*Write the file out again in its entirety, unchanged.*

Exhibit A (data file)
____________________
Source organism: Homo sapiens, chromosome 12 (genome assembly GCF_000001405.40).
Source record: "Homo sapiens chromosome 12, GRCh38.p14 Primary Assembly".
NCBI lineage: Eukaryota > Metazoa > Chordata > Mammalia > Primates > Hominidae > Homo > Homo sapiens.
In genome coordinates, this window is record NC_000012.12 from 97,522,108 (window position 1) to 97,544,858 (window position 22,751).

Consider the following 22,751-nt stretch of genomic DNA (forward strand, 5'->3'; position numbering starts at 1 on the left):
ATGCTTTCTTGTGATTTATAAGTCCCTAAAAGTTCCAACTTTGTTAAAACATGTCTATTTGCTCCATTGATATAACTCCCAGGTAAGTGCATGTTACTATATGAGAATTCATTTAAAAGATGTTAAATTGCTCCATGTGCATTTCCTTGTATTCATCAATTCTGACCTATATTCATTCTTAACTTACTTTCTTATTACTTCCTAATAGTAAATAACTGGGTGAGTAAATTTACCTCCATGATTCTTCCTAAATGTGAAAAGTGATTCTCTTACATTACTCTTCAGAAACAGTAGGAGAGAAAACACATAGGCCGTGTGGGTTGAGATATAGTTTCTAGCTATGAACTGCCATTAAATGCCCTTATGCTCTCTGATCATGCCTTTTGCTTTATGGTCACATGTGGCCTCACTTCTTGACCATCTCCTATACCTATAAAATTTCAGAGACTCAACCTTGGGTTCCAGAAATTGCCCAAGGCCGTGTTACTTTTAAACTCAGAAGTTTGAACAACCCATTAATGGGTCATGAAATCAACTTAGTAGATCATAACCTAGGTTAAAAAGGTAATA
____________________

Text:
Source organism: Homo sapiens, chromosome 12 (genome assembly GCF_000001405.40).
Source record: "Homo sapiens chromosome 12, GRCh38.p14 Primary Assembly".
NCBI lineage: Eukaryota > Metazoa > Chordata > Mammalia > Primates > Hominidae > Homo > Homo sapiens.
In genome coordinates, this window is record NC_000012.12 from 97,522,108 (window position 1) to 97,544,858 (window position 22,751).

Consider the following 22,751-nt stretch of genomic DNA (forward strand, 5'->3'; position numbering starts at 1 on the left):
ATGCTTTCTTGTGATTTATAAGTCCCTAAAAGTTCCAACTTTGTTAAAACATGTCTATTTGCTCCATTGATATAACTCCCAGGTAAGTGCATGTTACTATATGAGAATTCATTTAAAAGATGTTAAATTGCTCCATGTGCATTTCCTTGTATTCATCAATTCTGACCTATATTCATTCTTAACTTACTTTCTTATTACTTCCTAATAGTAAATAACTGGGTGAGTAAATTTACCTCCATGATTCTTCCTAAATGTGAAAAGTGATTCTCTTACATTACTCTTCAGAAACAGTAGGAGAGAAAACACATAGGCCGTGTGGGTTGAGATATAGTTTCTAGCTATGAACTGCCATTAAATGCCCTTATGCTCTCTGATCATGCCTTTTGCTTTATGGTCACATGTGGCCTCACTTCTTGACCATCTCCTATACCTATAAAATTTCAGAGACTCAACCTTGGGTTCCAGAAATTGCCCAAGGCCGTGTTACTTTTAAACTCAGAAGTTTGAACAACCCATTAATGGGTCATGAAATCAACTTAGTAGATCATAACCTAGGTTAAAAAGGTAATA